Sunday, April 5, 2015

Volume XI, issue iii, March 2015

The Littlest Leprechaun

Our littlest leprechaun is transitioning into more "adult" ways of expressing himself and leaving some of the "baby speak" behind. This month he said one of our favorites for the last time. It pained me to hear him say "Macaroni and Cheese" because we all adored how he referred to it as "Pony Cheese."

One day before Joy School, I informed him that he'd be going to Abby's house that day. His expressive rose-bud lips opened wide in horror and he exclaimed: "At Abby's house there are people! BABY people! And they hit!" Abby has a two-year-old brother who is currently a "non-hitter in training."

The other moms were green with envy because I was the one who got to have Joy School at her house on St. Patrick's day. These cute three-year-olds were shocked and amazed at all of the leprechaun footprints running up our front walk and over our front door and into our house. When they followed the footprints into the kitchen and saw the dirty dishes that Holden had left undone the night before, they gasped. Knowing that three-year-olds are the most horribly awful and terrifyingly vocal judges of the state of cleanliness of one's house, I usually end up stressing out as I am scrubbing and straightening and fine-tuning the house before they get here. But on St Patrick's Day, I had deliberately decided to let the dirty dishes wait for Holden to get home from school rather than doing them myself because I had concocted a wonderful, awful, grinchy idea.

I immediately said with enthusiasm, "Oh my goodness! Look what the LEPRECHAUN did!! Can you believe he left such a mess!" These professional cleanliness critics were uniformly disgusted and appalled.  I grinned and enjoyed their toddler indignation, knowing that for once it wasn't directed at me or my house.

I Triple Dog DARE You
Our Eve was one of the winners of the DARE program's essay contest. She's like a brunette version Anne of Green Gables, but with a sense of irony.

We got a text from Eric's sister, Noelle, in March asking us to facetime her. When we did, Noelle, Marvin, and Matthew were eating dinner at a restaurant, so they asked us to call back in an hour. When they gave us the fantastic news that they'll be moving to Boise, we all cheered aloud and danced around. Eve cried out, "I knew it! I knew it!

I asked her how she knew it, and she replied, "Well, I just looked at context clues and made an inference." Well, of course you did, Eve! She continued matter-of-factly, "They were eating at a restaurant for dinner. You usually eat at a restaurant whey you're stressed or when you have something to celebrate. I thought that if they were moving closer to us that maybe they would be stressed about moving, but excited to move closer to us." Thanks, my adorable little Sherlock.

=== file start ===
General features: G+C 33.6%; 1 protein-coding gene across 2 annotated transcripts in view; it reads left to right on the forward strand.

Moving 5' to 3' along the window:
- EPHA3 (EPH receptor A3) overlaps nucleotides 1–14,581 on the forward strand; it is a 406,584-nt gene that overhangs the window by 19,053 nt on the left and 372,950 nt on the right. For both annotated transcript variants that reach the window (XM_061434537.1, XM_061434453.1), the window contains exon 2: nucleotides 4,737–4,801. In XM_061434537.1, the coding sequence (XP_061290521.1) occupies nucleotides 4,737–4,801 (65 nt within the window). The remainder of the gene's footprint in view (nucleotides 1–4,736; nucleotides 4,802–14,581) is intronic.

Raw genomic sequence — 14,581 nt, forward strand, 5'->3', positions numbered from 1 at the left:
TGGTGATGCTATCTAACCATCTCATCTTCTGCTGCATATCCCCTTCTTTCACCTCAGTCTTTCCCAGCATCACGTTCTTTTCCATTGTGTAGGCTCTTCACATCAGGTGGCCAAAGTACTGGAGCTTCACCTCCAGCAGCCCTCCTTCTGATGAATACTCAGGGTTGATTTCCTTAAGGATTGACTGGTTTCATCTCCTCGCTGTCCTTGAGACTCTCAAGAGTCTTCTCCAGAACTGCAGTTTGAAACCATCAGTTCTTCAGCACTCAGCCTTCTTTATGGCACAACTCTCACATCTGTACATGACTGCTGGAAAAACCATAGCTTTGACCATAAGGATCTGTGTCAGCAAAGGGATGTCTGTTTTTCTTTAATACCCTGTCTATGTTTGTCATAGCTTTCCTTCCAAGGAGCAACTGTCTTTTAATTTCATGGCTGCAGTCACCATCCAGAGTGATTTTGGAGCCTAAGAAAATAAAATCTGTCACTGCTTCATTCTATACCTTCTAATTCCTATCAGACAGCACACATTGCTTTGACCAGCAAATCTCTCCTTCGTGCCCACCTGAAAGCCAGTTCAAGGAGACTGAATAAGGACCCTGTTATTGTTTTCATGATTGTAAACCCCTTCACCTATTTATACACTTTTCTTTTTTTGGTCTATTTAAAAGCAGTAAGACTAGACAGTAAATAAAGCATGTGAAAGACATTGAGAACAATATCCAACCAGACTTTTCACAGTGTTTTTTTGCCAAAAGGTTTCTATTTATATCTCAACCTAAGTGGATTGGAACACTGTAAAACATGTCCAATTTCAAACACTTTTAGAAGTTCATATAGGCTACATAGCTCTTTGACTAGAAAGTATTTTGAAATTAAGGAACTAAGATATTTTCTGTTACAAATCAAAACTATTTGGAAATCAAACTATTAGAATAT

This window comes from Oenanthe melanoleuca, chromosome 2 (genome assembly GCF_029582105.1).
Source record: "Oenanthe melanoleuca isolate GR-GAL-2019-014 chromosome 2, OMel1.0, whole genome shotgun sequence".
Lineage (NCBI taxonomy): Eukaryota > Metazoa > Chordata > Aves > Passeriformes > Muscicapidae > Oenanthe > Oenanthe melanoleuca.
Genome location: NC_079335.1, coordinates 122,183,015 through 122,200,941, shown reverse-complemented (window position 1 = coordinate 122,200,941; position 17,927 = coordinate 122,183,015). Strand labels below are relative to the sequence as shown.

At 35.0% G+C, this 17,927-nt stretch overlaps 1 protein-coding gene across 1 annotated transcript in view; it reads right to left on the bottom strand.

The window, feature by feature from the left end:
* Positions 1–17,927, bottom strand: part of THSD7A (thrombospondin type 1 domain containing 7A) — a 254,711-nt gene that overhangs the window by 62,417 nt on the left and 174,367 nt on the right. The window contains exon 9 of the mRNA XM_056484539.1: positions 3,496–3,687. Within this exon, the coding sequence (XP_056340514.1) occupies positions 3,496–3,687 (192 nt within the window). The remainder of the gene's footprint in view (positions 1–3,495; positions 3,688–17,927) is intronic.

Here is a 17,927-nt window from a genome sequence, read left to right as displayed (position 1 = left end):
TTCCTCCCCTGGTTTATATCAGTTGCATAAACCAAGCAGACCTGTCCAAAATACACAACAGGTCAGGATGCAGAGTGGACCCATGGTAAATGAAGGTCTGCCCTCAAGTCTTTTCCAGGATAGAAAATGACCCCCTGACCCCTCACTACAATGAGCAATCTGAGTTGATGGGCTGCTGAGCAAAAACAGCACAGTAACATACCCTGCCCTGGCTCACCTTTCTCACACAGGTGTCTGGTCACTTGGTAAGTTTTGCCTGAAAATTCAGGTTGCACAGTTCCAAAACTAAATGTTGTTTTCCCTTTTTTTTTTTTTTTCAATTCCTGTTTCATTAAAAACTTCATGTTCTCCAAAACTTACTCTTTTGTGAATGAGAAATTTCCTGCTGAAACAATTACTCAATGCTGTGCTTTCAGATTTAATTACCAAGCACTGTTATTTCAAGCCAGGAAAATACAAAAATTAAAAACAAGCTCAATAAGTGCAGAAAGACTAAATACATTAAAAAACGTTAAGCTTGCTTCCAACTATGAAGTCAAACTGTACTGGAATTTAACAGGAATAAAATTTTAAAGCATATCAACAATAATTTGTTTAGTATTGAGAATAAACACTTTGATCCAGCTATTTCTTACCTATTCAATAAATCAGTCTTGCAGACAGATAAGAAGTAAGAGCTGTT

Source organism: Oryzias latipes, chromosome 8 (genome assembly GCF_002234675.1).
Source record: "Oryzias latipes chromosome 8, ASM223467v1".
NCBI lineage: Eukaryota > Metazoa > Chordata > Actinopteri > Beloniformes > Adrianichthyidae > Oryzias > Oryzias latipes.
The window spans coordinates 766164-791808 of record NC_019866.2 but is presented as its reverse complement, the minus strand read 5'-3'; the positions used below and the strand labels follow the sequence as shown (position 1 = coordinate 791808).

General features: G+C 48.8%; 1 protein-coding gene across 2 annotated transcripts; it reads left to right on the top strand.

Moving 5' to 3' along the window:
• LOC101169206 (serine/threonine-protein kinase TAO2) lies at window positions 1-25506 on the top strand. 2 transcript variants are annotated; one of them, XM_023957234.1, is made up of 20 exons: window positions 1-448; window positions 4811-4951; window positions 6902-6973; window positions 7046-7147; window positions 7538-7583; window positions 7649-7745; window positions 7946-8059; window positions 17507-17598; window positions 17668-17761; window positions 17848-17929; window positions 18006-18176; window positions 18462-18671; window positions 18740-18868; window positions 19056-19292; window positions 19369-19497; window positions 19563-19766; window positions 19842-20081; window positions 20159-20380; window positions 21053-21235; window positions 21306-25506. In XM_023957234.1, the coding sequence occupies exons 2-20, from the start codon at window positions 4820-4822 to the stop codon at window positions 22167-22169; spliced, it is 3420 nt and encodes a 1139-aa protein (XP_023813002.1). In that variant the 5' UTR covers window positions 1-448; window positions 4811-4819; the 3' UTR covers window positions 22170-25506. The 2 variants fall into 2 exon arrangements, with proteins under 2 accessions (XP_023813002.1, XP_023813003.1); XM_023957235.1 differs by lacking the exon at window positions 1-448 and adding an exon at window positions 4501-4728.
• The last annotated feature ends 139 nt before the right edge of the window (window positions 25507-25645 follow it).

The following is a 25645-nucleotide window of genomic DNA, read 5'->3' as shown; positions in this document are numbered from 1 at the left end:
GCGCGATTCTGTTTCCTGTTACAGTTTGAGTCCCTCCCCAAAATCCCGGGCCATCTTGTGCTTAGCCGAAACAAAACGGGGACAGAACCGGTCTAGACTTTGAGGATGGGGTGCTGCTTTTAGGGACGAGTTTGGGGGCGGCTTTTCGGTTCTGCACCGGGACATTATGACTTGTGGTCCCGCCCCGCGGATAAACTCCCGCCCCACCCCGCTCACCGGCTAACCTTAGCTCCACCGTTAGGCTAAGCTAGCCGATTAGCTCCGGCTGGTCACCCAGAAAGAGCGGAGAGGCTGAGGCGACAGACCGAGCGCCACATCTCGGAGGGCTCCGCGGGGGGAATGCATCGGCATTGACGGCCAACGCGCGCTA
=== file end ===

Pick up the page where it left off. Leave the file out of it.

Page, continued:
When details about her day at school came gushing forth at the dinner-table as they usually do, Eve described an assignment her teacher had given them which required her and a partner to establish a government for their own country. She took a pause between lively adjectives and said, "It was quite intense!"


She leaned forward in her seat as we ran an errand together and asked, "Do you know what caused me great sorrow, Mom?" I couldn't imagine what would cause my cheerfully empathetic little sprite that kind of sadness. She went on, "At the end of a book I just finished they didn't say whether the main character died or not. They implied it. . . but they didn't come right and say it!"

In the following video, you will hear the 5th graders at Madison Middle School belt out what each of the letters in DARE stands for. Listen carefully for how it says that "E" means "I will Educate Me." Nice. I'm going to go and have a stroke now.

Holden's "Real" First Date
Holden has a friend that we refer to as his "Book Buddy." They sit on the bus together and talk about books (and if they talk about other things, I don't want to know about it). Her 16th birthday was this month, and Holden wanted to return a cherished book she had let him borrow with a bookmark that asked her out on a date. He quoted the book and incorporated the exposition into his question. He also made her a giant chocolate chip cookie to sweeten the deal.

It was pretty darn cute if I do say so myself. How could she possibly refuse? (If you're wondering how I got such a cute side-by-side comparison photo when I obviously don't live at her house, I have to admit that I'm friends with her Mom and we text sometimes. . . about our kids. . . and things.)
Holden picked her up for the date after a hearty helping of dating etiquette advice from his parents. I told him that he shouldn't pick her up one minute earlier than he had said he would, which meant that the friend he was doubling with was waiting for him at the restaurant for about three entire minutes. Holden received a panicked phone call from his friend (who was also on his first date) saying, "Where are you, Dude?" Thank goodness I never have to return to such gloriously awkward moments!

Holden and his date were on the opposite end of the stress spectrum and just enjoyed each others company as good friends. (Stop it! Stop thinking that I'm in denial just because I'm his mother! They are really just friends. Stop it! Why are you laughing at me like that?)

Caleb's First Sacrament Meeting Talk
Please imagine our wonderfully understated boy standing in front of a congregation of about 300 people wearing his yellow bow-tie and suit-coat with a constant grin wiggling only at the corners of his mouth and threatening to overtake his face.